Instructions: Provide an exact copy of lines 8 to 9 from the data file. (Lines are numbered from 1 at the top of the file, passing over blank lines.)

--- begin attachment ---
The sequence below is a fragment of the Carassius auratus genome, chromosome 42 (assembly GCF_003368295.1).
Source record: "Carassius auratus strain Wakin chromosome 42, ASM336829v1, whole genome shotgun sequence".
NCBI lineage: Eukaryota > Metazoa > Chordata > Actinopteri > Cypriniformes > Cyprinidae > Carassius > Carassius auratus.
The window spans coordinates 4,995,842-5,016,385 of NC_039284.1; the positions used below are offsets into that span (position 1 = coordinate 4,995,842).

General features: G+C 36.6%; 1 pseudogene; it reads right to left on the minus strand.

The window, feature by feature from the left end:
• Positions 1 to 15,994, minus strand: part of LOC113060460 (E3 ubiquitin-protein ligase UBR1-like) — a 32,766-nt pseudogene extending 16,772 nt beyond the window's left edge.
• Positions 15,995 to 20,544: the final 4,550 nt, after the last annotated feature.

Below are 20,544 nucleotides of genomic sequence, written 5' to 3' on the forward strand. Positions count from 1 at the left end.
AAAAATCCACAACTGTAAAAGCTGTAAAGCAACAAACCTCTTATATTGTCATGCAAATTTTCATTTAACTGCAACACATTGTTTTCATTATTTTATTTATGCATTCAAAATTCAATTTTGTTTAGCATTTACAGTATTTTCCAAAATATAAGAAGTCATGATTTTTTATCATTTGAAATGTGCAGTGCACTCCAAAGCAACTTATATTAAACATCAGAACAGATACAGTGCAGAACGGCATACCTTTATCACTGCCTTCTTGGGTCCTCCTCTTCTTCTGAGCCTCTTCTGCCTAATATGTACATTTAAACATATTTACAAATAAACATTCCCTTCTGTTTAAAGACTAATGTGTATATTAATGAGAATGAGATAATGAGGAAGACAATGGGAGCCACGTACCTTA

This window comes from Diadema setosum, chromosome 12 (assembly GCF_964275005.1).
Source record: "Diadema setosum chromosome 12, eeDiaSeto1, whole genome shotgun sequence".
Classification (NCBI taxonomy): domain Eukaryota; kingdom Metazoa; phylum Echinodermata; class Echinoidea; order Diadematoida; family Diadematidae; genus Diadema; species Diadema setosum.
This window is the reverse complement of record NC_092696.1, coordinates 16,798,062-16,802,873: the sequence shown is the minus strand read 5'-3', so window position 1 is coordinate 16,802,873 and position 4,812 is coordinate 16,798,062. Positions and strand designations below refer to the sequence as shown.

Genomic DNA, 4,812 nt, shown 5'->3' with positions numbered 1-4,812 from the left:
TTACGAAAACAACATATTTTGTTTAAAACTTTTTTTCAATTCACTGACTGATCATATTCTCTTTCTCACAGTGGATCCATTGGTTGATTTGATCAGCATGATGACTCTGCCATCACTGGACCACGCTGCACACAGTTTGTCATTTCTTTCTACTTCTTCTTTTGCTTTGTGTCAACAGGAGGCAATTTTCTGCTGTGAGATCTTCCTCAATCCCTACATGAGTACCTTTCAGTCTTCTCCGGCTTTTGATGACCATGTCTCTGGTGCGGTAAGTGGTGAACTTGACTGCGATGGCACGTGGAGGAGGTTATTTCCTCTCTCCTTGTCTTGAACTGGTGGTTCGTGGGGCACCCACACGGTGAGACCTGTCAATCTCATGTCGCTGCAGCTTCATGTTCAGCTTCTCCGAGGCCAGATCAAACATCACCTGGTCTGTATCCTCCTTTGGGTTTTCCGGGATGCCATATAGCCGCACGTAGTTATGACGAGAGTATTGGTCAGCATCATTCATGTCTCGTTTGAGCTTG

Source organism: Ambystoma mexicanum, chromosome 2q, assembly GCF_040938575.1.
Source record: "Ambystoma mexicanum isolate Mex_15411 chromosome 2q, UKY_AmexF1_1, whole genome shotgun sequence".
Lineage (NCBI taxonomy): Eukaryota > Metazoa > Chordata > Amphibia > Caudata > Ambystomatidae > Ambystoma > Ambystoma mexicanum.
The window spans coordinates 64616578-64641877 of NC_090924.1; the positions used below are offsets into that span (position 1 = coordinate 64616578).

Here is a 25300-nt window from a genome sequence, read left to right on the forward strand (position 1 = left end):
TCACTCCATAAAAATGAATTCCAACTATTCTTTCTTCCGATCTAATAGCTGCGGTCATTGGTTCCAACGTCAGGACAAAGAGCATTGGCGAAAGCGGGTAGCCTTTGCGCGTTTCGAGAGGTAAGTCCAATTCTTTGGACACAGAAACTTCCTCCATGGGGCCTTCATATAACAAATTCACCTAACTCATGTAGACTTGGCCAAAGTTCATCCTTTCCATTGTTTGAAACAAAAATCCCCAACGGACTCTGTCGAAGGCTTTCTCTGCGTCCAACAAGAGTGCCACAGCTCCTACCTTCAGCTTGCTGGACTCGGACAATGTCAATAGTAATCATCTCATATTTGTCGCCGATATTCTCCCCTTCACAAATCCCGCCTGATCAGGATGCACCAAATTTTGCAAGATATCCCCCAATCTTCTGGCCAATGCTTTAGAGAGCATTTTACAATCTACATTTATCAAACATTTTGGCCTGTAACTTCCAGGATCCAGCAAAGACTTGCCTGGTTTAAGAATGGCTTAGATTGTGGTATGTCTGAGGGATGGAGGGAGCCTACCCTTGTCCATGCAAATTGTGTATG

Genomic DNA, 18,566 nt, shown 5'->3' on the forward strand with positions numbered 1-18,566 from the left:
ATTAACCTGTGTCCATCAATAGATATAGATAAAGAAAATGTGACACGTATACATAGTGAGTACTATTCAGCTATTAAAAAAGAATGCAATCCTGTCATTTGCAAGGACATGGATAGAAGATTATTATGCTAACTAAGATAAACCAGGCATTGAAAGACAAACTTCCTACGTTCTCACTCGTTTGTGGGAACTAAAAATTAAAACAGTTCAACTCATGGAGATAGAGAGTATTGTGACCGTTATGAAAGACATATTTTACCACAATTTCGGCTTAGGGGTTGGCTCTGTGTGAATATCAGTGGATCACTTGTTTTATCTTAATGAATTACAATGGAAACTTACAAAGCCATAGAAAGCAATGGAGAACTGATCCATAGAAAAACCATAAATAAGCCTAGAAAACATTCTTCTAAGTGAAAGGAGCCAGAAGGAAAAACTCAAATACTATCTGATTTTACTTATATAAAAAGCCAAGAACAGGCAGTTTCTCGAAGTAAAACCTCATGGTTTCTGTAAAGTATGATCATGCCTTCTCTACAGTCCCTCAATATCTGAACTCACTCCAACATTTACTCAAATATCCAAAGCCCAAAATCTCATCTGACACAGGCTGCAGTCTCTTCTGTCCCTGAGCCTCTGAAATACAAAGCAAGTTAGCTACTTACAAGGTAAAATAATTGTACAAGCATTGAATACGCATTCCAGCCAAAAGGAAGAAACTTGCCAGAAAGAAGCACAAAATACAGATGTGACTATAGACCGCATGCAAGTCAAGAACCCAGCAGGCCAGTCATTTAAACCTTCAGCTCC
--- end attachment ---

• Positions 15,995 to 20,544: the final 4,550 nt, after the last annotated feature.

Below are 20,544 nucleotides of genomic sequence, written 5' to 3' on the forward strand. Positions count from 1 at the left end.